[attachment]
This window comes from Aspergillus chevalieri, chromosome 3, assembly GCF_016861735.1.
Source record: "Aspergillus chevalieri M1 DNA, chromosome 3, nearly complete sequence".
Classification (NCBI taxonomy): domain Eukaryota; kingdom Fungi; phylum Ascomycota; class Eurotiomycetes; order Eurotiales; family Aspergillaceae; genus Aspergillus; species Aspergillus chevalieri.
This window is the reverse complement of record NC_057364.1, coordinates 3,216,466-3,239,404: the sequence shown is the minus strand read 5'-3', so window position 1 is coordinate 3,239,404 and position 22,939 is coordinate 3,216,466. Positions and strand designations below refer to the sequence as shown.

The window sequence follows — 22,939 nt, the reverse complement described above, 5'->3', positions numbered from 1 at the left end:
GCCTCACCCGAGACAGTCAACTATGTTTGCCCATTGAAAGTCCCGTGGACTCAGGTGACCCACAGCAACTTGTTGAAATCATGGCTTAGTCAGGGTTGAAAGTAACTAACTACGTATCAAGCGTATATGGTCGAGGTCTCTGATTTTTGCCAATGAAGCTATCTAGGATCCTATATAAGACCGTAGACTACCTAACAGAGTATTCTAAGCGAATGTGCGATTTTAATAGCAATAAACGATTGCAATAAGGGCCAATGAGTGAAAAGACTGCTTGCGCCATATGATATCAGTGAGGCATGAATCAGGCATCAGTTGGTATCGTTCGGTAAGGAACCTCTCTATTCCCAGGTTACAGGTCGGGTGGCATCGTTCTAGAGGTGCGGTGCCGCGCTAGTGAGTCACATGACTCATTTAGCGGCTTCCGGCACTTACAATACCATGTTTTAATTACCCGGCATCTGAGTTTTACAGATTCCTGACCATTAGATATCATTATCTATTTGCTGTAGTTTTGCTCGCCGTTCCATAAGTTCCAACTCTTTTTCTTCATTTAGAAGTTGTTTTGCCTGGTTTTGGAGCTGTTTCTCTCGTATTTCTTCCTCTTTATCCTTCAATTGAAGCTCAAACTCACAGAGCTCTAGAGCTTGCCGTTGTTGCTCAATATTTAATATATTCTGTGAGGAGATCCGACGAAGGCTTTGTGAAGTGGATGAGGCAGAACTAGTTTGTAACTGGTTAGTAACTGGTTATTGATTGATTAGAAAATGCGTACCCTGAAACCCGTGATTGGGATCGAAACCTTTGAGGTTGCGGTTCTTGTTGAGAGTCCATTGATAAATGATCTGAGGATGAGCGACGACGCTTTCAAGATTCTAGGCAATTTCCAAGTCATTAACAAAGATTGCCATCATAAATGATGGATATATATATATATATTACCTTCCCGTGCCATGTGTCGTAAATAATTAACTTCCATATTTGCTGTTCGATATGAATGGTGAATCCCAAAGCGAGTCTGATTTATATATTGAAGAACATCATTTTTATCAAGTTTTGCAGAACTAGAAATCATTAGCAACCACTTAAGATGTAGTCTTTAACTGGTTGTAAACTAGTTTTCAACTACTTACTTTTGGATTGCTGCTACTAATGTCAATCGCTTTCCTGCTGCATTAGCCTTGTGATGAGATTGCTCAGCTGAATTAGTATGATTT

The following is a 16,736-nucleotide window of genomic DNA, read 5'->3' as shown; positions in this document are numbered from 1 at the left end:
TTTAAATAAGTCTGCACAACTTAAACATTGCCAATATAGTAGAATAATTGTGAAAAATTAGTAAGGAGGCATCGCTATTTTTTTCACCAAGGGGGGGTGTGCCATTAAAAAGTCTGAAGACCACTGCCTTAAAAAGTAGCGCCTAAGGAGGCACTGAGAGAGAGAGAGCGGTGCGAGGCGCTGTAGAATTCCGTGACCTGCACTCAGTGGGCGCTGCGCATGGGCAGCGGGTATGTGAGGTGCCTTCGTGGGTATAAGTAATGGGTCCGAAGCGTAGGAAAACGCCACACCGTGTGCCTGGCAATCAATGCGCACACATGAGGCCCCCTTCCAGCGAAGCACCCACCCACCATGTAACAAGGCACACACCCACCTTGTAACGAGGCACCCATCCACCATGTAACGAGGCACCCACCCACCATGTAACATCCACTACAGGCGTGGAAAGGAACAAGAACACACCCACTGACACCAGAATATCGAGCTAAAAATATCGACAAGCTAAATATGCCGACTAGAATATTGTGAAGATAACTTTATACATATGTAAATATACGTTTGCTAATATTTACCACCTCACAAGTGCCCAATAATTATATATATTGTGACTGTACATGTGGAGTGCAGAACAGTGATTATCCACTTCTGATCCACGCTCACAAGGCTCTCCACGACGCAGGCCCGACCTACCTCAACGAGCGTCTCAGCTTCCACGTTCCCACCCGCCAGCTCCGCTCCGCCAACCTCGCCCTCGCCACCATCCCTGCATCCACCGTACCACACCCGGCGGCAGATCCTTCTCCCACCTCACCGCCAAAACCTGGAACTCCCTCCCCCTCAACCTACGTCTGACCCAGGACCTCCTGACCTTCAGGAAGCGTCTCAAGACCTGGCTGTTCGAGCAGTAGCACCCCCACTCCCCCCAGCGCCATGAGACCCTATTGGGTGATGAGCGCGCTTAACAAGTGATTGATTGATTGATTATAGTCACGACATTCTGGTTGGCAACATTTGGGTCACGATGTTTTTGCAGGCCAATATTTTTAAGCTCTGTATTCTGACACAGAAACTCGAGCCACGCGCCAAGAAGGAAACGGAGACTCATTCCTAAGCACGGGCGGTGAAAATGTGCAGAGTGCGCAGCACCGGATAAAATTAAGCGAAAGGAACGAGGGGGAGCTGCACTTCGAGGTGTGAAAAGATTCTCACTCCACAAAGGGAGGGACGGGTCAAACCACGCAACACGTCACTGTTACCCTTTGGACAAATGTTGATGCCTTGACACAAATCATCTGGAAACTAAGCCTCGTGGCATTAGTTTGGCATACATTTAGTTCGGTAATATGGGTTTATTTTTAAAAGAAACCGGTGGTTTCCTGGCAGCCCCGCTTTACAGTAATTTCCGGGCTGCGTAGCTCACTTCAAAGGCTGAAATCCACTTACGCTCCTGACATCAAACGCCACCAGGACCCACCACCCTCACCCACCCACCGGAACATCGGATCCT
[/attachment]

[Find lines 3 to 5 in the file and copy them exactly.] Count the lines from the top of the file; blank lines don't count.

Classification (NCBI taxonomy): domain Eukaryota; kingdom Fungi; phylum Ascomycota; class Eurotiomycetes; order Eurotiales; family Aspergillaceae; genus Aspergillus; species Aspergillus chevalieri.
This window is the reverse complement of record NC_057364.1, coordinates 3,216,466-3,239,404: the sequence shown is the minus strand read 5'-3', so window position 1 is coordinate 3,239,404 and position 22,939 is coordinate 3,216,466. Positions and strand designations below refer to the sequence as shown.

The window sequence follows — 22,939 nt, the reverse complement described above, 5'->3', positions numbered from 1 at the left end: